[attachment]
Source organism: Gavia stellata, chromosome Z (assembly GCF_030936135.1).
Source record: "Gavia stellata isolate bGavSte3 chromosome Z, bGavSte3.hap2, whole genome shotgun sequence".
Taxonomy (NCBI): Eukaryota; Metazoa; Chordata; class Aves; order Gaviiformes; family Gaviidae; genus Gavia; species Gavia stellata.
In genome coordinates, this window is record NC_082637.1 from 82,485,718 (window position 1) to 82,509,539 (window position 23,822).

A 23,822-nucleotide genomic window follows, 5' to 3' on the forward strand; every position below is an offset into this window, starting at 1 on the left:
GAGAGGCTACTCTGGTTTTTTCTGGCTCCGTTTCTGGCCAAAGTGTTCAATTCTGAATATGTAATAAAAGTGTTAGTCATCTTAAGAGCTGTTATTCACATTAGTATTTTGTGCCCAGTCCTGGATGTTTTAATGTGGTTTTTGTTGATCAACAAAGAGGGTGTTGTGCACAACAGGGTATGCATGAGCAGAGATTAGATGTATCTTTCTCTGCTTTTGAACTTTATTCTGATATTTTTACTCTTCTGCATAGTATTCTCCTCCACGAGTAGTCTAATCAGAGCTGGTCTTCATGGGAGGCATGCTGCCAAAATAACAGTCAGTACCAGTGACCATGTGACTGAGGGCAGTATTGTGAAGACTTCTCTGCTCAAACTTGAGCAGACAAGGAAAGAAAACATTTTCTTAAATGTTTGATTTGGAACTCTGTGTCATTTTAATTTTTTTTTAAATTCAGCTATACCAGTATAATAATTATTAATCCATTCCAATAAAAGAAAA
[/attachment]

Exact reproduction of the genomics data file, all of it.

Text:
Source organism: Gavia stellata, chromosome Z (assembly GCF_030936135.1).
Source record: "Gavia stellata isolate bGavSte3 chromosome Z, bGavSte3.hap2, whole genome shotgun sequence".
Taxonomy (NCBI): Eukaryota; Metazoa; Chordata; class Aves; order Gaviiformes; family Gaviidae; genus Gavia; species Gavia stellata.
In genome coordinates, this window is record NC_082637.1 from 82,485,718 (window position 1) to 82,509,539 (window position 23,822).

A 23,822-nucleotide genomic window follows, 5' to 3' on the forward strand; every position below is an offset into this window, starting at 1 on the left:
GAGAGGCTACTCTGGTTTTTTCTGGCTCCGTTTCTGGCCAAAGTGTTCAATTCTGAATATGTAATAAAAGTGTTAGTCATCTTAAGAGCTGTTATTCACATTAGTATTTTGTGCCCAGTCCTGGATGTTTTAATGTGGTTTTTGTTGATCAACAAAGAGGGTGTTGTGCACAACAGGGTATGCATGAGCAGAGATTAGATGTATCTTTCTCTGCTTTTGAACTTTATTCTGATATTTTTACTCTTCTGCATAGTATTCTCCTCCACGAGTAGTCTAATCAGAGCTGGTCTTCATGGGAGGCATGCTGCCAAAATAACAGTCAGTACCAGTGACCATGTGACTGAGGGCAGTATTGTGAAGACTTCTCTGCTCAAACTTGAGCAGACAAGGAAAGAAAACATTTTCTTAAATGTTTGATTTGGAACTCTGTGTCATTTTAATTTTTTTTTAAATTCAGCTATACCAGTATAATAATTATTAATCCATTCCAATAAAAGAAAA